4 W. Main St., Cambridge,
Serving lunch Tue-Sun 11-3,
dinner Tue-Sun 5-9,
breakfast buffet Sun 9-1.
AE, CB, DC, MC, V.
The old Cambridge Hotel was built in 1885 and enjoyed many
decades of success, but by the time we visited the place in
the mid 1980s, it was clearly well past its prime. It had
been long touted as the home of pie à la mode, but what we
were served was only a miserable reminder of what that dish
The place deteriorated further after that, and was on the
brink of extinction when Tink Parrish got involved. Approaching
his 80s, he wanted to give something back to his community,
and spearheaded a group of local investors to renovate the
place. Room by room, they fashioned it back into the beautiful,
elegant structure it always was meant to be.
They also looked at various options for the restaurant. The
first couple of incarnations didn’t work out, and they decided
to look locally for a chef. “Do you know anyone,” one of the
board members asked John LaPosta, “who’d be good for this
caught me at the just the right time,” says LaPosta. He was
founding chef at Clifton Park’s Conservatory Grill when it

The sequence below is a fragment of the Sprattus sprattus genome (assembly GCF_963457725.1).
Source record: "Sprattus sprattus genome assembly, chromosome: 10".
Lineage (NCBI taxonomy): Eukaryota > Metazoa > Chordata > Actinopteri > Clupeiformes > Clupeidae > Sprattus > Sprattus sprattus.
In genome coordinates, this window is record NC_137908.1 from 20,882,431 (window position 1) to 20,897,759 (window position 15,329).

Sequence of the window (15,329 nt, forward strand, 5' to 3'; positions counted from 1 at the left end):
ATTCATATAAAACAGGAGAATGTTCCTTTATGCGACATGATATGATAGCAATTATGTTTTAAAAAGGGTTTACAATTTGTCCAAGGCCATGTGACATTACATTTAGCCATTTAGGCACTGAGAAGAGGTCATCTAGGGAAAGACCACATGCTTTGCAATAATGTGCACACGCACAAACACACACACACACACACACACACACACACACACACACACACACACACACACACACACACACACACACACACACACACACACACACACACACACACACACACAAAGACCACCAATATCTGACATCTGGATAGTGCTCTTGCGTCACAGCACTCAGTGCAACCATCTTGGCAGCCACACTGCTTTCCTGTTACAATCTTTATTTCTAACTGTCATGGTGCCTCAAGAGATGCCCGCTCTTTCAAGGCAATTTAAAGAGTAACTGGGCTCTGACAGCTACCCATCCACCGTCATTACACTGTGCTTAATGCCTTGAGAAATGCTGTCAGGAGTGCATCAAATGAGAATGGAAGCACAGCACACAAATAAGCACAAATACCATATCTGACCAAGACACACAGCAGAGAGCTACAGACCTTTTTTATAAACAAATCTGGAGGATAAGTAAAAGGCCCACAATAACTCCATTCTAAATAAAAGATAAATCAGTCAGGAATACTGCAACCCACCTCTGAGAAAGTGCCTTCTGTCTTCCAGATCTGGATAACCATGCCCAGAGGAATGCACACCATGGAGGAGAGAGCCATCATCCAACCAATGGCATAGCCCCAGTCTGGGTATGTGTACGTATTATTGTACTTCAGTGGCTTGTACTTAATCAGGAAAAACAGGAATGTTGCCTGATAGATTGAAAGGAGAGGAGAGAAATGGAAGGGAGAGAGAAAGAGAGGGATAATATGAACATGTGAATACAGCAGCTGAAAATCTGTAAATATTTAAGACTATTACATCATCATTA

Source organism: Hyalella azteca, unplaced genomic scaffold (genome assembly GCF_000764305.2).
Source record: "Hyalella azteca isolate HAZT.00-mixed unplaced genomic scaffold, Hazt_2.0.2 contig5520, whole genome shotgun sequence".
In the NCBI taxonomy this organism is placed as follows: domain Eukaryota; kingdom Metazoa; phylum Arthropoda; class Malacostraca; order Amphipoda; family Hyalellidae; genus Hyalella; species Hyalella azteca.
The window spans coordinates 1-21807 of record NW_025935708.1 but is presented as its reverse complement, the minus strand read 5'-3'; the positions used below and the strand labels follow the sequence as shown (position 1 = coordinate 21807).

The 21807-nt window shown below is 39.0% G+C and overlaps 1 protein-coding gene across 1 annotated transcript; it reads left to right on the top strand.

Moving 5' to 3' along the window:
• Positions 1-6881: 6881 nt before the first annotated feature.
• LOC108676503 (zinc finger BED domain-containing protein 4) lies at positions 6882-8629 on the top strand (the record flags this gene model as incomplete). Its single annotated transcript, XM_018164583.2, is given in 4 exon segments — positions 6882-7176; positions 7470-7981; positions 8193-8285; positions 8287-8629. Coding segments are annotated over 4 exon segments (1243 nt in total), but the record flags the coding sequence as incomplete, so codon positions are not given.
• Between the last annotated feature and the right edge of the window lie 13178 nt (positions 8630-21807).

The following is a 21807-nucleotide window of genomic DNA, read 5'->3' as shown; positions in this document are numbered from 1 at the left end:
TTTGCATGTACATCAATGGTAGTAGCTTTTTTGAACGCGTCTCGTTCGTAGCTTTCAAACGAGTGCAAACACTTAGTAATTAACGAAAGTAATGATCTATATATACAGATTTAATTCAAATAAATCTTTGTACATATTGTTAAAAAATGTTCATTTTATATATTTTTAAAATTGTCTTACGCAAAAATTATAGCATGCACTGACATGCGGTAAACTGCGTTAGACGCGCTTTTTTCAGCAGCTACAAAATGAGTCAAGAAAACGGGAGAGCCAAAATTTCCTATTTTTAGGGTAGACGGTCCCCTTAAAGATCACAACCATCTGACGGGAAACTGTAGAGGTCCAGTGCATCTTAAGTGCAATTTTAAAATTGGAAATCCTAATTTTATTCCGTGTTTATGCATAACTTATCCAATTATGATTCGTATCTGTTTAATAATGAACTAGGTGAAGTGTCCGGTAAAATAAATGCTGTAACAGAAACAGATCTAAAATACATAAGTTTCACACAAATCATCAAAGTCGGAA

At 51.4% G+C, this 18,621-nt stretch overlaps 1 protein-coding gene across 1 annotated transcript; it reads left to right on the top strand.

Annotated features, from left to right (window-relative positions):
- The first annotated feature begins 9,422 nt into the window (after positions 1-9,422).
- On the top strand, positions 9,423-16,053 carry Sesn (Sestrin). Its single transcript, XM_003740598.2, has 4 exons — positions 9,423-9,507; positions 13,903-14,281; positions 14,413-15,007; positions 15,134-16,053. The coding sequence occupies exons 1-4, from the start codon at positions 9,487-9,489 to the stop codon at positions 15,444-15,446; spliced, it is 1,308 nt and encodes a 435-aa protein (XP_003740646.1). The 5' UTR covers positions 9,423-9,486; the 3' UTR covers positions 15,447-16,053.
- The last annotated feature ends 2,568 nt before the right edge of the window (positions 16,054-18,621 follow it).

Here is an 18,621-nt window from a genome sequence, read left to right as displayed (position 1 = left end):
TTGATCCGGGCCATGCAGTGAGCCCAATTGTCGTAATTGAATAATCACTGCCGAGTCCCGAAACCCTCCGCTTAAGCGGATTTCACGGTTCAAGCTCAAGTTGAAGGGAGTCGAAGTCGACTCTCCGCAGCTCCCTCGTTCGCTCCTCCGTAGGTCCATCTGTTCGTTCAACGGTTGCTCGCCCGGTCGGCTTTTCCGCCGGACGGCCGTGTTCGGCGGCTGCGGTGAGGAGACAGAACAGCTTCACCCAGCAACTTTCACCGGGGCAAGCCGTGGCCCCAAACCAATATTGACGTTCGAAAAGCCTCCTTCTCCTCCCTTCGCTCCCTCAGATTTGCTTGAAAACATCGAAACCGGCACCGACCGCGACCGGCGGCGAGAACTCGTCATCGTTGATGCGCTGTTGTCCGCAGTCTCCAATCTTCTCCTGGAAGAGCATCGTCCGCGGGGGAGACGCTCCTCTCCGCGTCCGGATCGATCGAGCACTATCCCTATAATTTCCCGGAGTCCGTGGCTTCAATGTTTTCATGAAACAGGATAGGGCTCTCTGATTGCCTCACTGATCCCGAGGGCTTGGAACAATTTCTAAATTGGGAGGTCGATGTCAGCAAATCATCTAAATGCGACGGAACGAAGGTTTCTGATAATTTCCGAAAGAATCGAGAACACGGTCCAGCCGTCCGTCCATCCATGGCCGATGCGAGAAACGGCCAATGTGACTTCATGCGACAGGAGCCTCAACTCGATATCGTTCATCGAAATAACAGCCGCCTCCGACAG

made its amazing debut; he went on to start what he hoped
would be a chain of restaurants called the 1929 Soup Kitchen,
but the plan foundered in Colonie Center, where his gourmet
soups didn’t win over the McDonald’s mentality, and the usurious
rent finally did him in.
He took over the restaurant at the Cambridge Hotel at the
beginning of last year and reopened it in May. As innkeeper,
he also fashioned a deal for Capital Region folk to spend
a night at the hotel, with breakfast and a $50 dinner credit,
for a mere $99. “We sold 1,200 of those,” says he. “People
loved it, and they got to know the place. We’re going to do
it again in the fall.”
Cambridge has been gaining a new vitality in recent years
through the confluence of artists who are calling that area
home, and the hotel, along with nearby Hubbard Hall, are helping
tie it all together. When we parked beside the hotel, we could
see the handsome trains of the Battenkill Rambler parked at
the Cambridge depot, awaiting the next scenic trip to Shushan
Inside, the hotel offers a mix of old- and new-world elegance.
A tour of the rooms—they’re open if unoccupied—confirmed the
skill that went into the refurbishment. By the time we reached
our table in the elegant dining room, we’d already shed several
pounds of daily stress.
LaPosta likes to circulate among the customers, so I asked
him for an appetizer recommendation. “I’m torn,” I told him,
“between the foie gras and the crab cake.”
foie gras is delicious,” he said. “But the crab cake is a
signature dish. You should have that one.” Done. (Although
I did get to taste the foie gras, and it was excellent.)
The crab cake ($9) showed what wonders are achieved with the
right ingredients. A crab cake is about the filling, with
a little crunch to set it off. By serving only one larger
cake, you get to spend more time with that filling, which
boasts more crab in the mix that I’m used to encountering,